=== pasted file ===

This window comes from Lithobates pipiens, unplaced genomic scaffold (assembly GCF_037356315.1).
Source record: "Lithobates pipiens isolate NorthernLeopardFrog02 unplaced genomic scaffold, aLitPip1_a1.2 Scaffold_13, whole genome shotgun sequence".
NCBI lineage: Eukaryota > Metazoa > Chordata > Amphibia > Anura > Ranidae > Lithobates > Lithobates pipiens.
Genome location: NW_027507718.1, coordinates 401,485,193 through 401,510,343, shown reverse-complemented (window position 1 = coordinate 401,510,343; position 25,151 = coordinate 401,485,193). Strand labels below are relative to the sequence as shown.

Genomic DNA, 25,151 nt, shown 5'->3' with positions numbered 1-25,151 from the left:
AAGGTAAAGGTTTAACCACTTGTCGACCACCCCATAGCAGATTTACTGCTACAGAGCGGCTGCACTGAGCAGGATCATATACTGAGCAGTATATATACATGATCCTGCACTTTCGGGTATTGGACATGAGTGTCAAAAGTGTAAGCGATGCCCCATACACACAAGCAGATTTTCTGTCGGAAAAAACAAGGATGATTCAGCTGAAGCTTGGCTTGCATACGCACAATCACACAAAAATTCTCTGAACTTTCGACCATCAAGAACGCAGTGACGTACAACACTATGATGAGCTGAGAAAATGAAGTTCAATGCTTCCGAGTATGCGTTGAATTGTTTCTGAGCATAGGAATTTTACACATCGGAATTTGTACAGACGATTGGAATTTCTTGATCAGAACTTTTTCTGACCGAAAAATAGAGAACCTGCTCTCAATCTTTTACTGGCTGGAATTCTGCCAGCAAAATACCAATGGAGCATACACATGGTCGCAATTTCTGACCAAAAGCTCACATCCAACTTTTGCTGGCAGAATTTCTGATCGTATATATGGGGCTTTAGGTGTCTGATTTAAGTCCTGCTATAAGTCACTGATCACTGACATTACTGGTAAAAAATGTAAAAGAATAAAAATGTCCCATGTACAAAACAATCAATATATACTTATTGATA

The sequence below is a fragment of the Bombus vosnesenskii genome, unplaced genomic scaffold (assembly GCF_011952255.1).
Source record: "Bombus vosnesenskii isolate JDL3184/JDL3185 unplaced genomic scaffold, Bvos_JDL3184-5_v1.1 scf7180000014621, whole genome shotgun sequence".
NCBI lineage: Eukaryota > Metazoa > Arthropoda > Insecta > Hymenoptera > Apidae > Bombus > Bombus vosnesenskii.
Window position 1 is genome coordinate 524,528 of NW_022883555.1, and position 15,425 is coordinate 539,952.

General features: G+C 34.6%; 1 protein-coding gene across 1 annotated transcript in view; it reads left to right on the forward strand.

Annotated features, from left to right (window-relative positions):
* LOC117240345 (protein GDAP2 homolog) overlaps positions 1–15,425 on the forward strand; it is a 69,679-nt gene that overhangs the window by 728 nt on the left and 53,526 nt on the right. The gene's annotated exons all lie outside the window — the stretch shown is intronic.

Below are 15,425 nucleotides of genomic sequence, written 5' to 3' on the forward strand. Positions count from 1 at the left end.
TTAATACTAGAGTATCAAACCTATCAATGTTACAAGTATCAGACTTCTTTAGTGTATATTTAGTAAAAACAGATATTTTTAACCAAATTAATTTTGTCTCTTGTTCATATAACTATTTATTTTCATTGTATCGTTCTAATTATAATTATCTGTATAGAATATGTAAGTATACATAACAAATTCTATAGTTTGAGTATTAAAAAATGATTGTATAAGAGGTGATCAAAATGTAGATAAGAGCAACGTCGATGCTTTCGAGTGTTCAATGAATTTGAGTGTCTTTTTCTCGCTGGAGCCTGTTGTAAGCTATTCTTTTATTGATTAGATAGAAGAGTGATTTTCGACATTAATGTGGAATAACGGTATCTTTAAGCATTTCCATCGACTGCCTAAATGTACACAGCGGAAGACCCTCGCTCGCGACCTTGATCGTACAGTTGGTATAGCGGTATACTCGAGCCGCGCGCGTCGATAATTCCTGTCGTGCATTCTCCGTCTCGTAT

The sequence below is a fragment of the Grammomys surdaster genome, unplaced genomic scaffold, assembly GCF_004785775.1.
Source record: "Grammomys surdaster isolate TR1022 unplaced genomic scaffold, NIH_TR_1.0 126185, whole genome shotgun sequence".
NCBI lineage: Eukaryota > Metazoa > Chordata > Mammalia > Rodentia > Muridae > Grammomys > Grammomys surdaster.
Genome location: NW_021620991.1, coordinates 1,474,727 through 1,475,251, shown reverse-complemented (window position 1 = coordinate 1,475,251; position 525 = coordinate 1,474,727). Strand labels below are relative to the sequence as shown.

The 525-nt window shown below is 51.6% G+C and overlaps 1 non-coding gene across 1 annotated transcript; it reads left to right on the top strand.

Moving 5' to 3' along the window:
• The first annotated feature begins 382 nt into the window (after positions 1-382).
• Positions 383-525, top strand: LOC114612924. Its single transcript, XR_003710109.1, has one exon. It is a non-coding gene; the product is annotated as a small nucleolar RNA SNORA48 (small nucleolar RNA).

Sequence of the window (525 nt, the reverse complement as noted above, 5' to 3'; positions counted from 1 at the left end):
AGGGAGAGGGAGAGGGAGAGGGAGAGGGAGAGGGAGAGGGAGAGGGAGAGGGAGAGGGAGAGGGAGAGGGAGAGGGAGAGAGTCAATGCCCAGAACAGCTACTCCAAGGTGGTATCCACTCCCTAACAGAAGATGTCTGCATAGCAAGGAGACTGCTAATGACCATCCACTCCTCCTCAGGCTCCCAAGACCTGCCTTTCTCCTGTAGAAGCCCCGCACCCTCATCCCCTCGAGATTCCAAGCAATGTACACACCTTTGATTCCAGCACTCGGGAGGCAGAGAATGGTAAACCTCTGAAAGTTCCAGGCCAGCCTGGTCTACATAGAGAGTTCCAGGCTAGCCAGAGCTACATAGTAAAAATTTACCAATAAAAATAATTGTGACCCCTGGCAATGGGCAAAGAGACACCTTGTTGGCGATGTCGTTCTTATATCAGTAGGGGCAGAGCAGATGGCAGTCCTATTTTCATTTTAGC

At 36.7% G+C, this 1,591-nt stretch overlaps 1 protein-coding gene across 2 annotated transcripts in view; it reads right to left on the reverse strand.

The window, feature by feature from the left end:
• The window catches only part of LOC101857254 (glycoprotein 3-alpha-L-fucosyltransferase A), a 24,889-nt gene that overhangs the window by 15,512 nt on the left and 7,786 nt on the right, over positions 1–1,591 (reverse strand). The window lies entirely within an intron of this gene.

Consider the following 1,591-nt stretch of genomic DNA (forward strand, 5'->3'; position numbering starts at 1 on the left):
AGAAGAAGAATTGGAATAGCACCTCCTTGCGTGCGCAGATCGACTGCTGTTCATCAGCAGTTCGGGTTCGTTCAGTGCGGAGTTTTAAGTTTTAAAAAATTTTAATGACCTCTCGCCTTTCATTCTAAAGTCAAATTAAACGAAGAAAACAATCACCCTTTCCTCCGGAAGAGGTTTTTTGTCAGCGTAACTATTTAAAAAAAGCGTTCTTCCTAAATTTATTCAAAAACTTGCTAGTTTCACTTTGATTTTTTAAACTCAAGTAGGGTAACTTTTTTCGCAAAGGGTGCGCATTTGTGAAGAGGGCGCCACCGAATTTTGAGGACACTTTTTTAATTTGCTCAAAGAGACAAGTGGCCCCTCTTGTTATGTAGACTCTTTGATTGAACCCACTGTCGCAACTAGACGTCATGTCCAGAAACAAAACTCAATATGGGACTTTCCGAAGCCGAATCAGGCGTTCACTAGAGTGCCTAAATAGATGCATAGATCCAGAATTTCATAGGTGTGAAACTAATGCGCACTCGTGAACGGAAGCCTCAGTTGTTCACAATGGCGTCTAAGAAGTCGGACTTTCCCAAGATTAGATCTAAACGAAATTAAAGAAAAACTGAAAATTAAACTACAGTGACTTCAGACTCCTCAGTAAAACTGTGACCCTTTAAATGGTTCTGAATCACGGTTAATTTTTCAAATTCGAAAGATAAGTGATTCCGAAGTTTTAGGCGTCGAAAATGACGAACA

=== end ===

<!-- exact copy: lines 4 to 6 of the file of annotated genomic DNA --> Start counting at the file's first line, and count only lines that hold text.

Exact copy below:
Genome location: NW_027507718.1, coordinates 401,485,193 through 401,510,343, shown reverse-complemented (window position 1 = coordinate 401,510,343; position 25,151 = coordinate 401,485,193). Strand labels below are relative to the sequence as shown.

Genomic DNA, 25,151 nt, shown 5'->3' with positions numbered 1-25,151 from the left:
AAGGTAAAGGTTTAACCACTTGTCGACCACCCCATAGCAGATTTACTGCTACAGAGCGGCTGCACTGAGCAGGATCATATACTGAGCAGTATATATACATGATCCTGCACTTTCGGGTATTGGACATGAGTGTCAAAAGTGTAAGCGATGCCCCATACACACAAGCAGATTTTCTGTCGGAAAAAACAAGGATGATTCAGCTGAAGCTTGGCTTGCATACGCACAATCACACAAAAATTCTCTGAACTTTCGACCATCAAGAACGCAGTGACGTACAACACTATGATGAGCTGAGAAAATGAAGTTCAATGCTTCCGAGTATGCGTTGAATTGTTTCTGAGCATAGGAATTTTACACATCGGAATTTGTACAGACGATTGGAATTTCTTGATCAGAACTTTTTCTGACCGAAAAATAGAGAACCTGCTCTCAATCTTTTACTGGCTGGAATTCTGCCAGCAAAATACCAATGGAGCATACACATGGTCGCAATTTCTGACCAAAAGCTCACATCCAACTTTTGCTGGCAGAATTTCTGATCGTATATATGGGGCTTTAGGTGTCTGATTTAAGTCCTGCTATAAGTCACTGATCACTGACATTACTGGTAAAAAATGTAAAAGAATAAAAATGTCCCATGTACAAAACAATCAATATATACTTATTGATA